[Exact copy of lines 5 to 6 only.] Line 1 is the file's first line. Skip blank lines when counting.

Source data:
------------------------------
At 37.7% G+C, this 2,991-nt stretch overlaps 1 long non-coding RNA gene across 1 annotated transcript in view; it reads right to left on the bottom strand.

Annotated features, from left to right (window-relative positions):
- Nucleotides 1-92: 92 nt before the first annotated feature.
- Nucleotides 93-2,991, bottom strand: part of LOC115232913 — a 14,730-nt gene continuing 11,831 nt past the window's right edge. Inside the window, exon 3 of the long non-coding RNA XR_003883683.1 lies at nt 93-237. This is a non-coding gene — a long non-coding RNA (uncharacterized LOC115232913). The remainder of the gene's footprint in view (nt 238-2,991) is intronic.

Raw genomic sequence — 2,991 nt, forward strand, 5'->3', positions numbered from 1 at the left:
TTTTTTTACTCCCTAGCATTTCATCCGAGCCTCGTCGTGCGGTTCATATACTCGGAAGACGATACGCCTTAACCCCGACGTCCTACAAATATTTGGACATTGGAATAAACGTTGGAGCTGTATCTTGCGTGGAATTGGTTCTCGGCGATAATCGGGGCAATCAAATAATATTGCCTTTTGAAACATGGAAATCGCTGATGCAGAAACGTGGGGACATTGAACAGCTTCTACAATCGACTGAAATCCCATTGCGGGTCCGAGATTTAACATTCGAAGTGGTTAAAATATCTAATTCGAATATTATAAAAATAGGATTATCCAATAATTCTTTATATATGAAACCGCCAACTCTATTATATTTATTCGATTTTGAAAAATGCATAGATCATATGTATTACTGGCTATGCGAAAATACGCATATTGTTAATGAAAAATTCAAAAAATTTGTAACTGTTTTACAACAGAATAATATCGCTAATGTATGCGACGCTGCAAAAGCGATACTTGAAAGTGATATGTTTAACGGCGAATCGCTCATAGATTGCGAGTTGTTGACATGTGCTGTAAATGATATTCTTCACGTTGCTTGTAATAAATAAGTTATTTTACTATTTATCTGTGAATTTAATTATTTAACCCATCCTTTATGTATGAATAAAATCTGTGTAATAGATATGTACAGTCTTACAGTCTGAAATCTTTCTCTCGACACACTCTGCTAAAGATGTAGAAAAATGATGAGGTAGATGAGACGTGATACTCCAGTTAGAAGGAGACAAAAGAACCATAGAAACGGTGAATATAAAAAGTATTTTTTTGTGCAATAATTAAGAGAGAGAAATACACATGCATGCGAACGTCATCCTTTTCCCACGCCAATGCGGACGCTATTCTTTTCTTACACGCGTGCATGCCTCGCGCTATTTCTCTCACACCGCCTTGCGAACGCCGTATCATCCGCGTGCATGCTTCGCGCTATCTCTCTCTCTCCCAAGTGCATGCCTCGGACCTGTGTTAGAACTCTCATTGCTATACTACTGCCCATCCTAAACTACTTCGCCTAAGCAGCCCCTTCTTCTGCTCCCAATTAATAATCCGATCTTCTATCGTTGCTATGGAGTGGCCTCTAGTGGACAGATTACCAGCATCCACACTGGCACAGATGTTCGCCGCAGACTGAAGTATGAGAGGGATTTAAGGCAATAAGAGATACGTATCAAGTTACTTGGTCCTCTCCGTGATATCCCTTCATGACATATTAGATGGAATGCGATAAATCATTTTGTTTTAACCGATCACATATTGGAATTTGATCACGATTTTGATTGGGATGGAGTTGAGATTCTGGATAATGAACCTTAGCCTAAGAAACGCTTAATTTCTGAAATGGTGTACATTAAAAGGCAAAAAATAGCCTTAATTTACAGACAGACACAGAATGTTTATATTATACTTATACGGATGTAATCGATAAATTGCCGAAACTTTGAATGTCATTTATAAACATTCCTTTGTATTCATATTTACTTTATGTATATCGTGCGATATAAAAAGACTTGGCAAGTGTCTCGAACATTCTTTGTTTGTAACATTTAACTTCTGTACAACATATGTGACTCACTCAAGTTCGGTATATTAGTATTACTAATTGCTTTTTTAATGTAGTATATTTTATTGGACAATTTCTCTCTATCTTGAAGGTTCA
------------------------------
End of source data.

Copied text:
Raw genomic sequence — 2,991 nt, forward strand, 5'->3', positions numbered from 1 at the left:
TTTTTTTACTCCCTAGCATTTCATCCGAGCCTCGTCGTGCGGTTCATATACTCGGAAGACGATACGCCTTAACCCCGACGTCCTACAAATATTTGGACATTGGAATAAACGTTGGAGCTGTATCTTGCGTGGAATTGGTTCTCGGCGATAATCGGGGCAATCAAATAATATTGCCTTTTGAAACATGGAAATCGCTGATGCAGAAACGTGGGGACATTGAACAGCTTCTACAATCGACTGAAATCCCATTGCGGGTCCGAGATTTAACATTCGAAGTGGTTAAAATATCTAATTCGAATATTATAAAAATAGGATTATCCAATAATTCTTTATATATGAAACCGCCAACTCTATTATATTTATTCGATTTTGAAAAATGCATAGATCATATGTATTACTGGCTATGCGAAAATACGCATATTGTTAATGAAAAATTCAAAAAATTTGTAACTGTTTTACAACAGAATAATATCGCTAATGTATGCGACGCTGCAAAAGCGATACTTGAAAGTGATATGTTTAACGGCGAATCGCTCATAGATTGCGAGTTGTTGACATGTGCTGTAAATGATATTCTTCACGTTGCTTGTAATAAATAAGTTATTTTACTATTTATCTGTGAATTTAATTATTTAACCCATCCTTTATGTATGAATAAAATCTGTGTAATAGATATGTACAGTCTTACAGTCTGAAATCTTTCTCTCGACACACTCTGCTAAAGATGTAGAAAAATGATGAGGTAGATGAGACGTGATACTCCAGTTAGAAGGAGACAAAAGAACCATAGAAACGGTGAATATAAAAAGTATTTTTTTGTGCAATAATTAAGAGAGAGAAATACACATGCATGCGAACGTCATCCTTTTCCCACGCCAATGCGGACGCTATTCTTTTCTTACACGCGTGCATGCCTCGCGCTATTTCTCTCACACCGCCTTGCGAACGCCGTATCATCCGCGTGCATGCTTCGCGCTATCTCTCTCTCTCCCAAGTGCATGCCTCGGACCTGTGTTAGAACTCTCATTGCTATACTACTGCCCATCCTAAACTACTTCGCCTAAGCAGCCCCTTCTTCTGCTCCCAATTAATAATCCGATCTTCTATCGTTGCTATGGAGTGGCCTCTAGTGGACAGATTACCAGCATCCACACTGGCACAGATGTTCGCCGCAGACTGAAGTATGAGAGGGATTTAAGGCAATAAGAGATACGTATCAAGTTACTTGGTCCTCTCCGTGATATCCCTTCATGACATATTAGATGGAATGCGATAAATCATTTTGTTTTAACCGATCACATATTGGAATTTGATCACGATTTTGATTGGGATGGAGTTGAGATTCTGGATAATGAACCTTAGCCTAAGAAACGCTTAATTTCTGAAATGGTGTACATTAAAAGGCAAAAAATAGCCTTAATTTACAGACAGACACAGAATGTTTATATTATACTTATACGGATGTAATCGATAAATTGCCGAAACTTTGAATGTCATTTATAAACATTCCTTTGTATTCATATTTACTTTATGTATATCGTGCGATATAAAAAGACTTGGCAAGTGTCTCGAACATTCTTTGTTTGTAACATTTAACTTCTGTACAACATATGTGACTCACTCAAGTTCGGTATATTAGTATTACTAATTGCTTTTTTAATGTAGTATATTTTATTGGACAATTTCTCTCTATCTTGAAGGTTCA